Only once her research is complete does Joan make a plan of the book. She then creates her characters, writing a study of each one and giving them family, friends, jobs and interests. This, she says, helps her to know how they will interact with one another in her story. Finally, she starts to write! Living with Shadows took her two years to write.
After much dithering, Lord Kitchener (right) finally ordered the evacuation of Gallipoli in early December 1915. The Allied attempt at securing a passage through the Dardanelles had proved unsuccessful, but over 100,000 men (mainly Ottoman, British, French, Australian and New Zealanders) had died. Many have been forgotten, but in continuing the work she began in her 2013 novel Duty, Joan Rowe has written a fitting memorial to Alfred Charles Rowe – to the men who died with him, and to those who survived the war but suffered its aftermath for the rest of their lives.
Living with Shadows: Making the Pieces Fit by Joan Rowe, published by Troubadour Publishing Ltd (www.troubadour.co.uk), is available from the publishers direct for £9.99 + £2.95 p & p; it can also be ordered at any bookshop.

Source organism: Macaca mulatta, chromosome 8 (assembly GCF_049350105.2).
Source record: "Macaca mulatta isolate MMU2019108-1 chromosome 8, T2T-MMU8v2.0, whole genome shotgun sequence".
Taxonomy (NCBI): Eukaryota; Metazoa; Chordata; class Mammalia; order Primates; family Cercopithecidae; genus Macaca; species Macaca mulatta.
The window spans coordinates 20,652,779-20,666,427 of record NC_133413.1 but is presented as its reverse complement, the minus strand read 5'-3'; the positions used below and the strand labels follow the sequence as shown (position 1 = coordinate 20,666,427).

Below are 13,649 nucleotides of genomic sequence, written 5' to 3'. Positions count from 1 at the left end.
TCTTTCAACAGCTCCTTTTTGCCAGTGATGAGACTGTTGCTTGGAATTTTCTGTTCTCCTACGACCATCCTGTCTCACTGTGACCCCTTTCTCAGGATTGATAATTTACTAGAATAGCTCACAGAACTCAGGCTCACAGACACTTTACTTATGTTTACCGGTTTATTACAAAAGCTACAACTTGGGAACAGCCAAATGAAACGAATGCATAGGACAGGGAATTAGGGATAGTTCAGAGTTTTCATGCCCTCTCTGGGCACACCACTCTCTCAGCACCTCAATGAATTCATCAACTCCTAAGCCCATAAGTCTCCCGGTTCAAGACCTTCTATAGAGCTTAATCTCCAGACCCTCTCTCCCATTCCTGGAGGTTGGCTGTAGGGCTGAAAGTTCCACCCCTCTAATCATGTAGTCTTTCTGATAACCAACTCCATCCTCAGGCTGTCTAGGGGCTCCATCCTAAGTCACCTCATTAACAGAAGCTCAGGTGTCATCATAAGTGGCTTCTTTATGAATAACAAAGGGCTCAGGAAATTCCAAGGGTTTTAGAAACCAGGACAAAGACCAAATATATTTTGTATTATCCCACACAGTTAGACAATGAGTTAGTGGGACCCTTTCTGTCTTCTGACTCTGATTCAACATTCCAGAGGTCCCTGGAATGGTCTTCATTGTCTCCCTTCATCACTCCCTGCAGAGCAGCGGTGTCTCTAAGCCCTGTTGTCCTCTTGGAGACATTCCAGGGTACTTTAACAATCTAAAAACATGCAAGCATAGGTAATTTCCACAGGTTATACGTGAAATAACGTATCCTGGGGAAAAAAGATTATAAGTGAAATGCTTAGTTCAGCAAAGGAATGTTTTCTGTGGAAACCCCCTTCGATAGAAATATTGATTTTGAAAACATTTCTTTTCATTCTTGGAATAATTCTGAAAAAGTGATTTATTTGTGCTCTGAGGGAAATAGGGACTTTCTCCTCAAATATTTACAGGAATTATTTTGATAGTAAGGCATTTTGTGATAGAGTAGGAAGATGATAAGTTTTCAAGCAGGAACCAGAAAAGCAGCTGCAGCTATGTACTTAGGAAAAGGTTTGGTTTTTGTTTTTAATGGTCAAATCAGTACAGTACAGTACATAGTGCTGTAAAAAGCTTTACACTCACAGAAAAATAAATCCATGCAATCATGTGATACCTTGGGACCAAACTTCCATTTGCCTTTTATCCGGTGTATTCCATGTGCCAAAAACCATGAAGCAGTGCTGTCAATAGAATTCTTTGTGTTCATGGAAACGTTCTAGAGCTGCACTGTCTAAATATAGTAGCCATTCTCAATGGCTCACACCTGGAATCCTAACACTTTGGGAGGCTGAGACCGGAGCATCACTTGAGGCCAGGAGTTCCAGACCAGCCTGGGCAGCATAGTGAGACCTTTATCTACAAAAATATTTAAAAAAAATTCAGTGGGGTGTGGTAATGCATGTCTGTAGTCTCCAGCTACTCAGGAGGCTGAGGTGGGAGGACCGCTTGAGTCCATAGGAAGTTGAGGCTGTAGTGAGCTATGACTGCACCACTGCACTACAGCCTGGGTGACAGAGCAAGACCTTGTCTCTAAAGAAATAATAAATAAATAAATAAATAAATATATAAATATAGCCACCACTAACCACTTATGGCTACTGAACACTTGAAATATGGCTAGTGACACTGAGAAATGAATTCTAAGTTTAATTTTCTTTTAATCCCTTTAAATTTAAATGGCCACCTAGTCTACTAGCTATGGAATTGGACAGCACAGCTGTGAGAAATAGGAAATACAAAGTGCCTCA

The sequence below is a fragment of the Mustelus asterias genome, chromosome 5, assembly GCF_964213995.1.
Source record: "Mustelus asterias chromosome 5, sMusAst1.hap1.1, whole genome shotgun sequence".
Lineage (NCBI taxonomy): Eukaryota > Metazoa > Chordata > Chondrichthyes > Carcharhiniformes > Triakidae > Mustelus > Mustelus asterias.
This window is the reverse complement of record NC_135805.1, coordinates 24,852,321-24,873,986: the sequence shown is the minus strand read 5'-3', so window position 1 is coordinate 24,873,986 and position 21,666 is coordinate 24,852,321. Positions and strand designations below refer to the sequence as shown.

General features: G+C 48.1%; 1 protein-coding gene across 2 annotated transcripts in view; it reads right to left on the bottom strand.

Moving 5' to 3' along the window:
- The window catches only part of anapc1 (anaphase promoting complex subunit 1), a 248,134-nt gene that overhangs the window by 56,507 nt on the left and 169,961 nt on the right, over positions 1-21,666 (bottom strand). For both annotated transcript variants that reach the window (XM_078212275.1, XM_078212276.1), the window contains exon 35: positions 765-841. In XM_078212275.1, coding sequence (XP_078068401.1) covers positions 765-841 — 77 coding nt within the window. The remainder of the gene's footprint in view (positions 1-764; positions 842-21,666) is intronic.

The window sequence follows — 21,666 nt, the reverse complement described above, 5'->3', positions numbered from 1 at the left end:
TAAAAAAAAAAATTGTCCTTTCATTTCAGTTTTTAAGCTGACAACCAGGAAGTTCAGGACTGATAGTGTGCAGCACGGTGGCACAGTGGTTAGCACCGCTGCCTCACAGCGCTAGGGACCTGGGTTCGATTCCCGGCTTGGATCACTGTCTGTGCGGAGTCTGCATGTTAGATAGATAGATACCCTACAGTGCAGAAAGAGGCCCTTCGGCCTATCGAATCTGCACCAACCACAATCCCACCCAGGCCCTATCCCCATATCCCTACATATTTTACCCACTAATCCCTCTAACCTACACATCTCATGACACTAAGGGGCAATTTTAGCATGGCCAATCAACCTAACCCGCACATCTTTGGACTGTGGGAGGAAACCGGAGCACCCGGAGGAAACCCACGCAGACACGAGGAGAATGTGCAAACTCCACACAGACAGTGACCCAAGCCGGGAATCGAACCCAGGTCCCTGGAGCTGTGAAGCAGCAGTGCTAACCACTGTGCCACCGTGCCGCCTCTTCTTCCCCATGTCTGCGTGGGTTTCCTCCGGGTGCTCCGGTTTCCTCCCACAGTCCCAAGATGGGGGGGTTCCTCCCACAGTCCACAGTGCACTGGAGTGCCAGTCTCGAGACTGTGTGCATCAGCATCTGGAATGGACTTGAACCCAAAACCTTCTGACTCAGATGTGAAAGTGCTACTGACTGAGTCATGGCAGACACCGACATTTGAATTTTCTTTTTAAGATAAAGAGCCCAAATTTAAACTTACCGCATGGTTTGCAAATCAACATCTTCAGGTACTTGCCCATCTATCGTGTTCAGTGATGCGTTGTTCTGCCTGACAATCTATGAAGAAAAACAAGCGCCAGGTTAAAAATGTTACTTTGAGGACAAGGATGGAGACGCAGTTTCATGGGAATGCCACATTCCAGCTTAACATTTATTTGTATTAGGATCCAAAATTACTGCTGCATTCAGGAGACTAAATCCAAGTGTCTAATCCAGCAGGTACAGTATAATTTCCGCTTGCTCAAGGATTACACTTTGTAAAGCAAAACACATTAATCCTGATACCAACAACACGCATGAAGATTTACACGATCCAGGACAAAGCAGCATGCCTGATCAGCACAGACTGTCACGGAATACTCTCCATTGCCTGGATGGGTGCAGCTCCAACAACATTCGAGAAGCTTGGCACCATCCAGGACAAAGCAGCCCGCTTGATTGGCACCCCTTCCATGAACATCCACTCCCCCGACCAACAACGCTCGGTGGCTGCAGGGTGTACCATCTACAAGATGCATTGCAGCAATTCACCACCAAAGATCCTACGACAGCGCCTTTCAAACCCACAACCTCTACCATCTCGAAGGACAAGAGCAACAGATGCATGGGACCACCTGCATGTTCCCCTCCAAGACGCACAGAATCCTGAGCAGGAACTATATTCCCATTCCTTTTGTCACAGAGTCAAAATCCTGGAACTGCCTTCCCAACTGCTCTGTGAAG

The Royal College of Nursing, Scotland HQ, is at 42 South Oswald Road, EH9 2HH. Its current exhibition is For Queen and Country – Nursing, Trauma and War. Open 9am-5pm Monday to Friday until 30 March: admission free.
The National Railway Museum, Leeman Road, York YO26 4XJ, is open daily 10am-5pm. Admission is free. Its exhibition Ambulance Trains brings this little-known story to life through digital projection, film and sound. You can delve into moving stories of staff and passengers told in their own words, through rarely seen wartime letters, diaries, photographs and drawings, and take a trip on an ambulance train to get a glimpse of life on board. Admission free.
The War Poets Collection at Napier University’s Craiglockhart campus brings visitors face to face with the horrors and unfaltering camaraderie of trench warfare, and the effects of the First World War on the minds and bodies of those men who fought. The exhibition provides a glimpse into the minds of the poets, patients and medical staff at Craiglockhart, using contemporary photographs, books, film, audio and memorabilia. It offers a unique insight into the motivations of Siegfried Sassoon and Wilfred Owen and a greater understanding of the important personal, social and medical achievements that occurred at Craiglockhart. Open 9-5 Monday to Friday, 10-4 weekends (hours may vary during university and public holidays – call 0131 455 4260 for further information.)
Joan will be repeating her talk at Blackhall Library on 26 March 2018 at 6.30pm.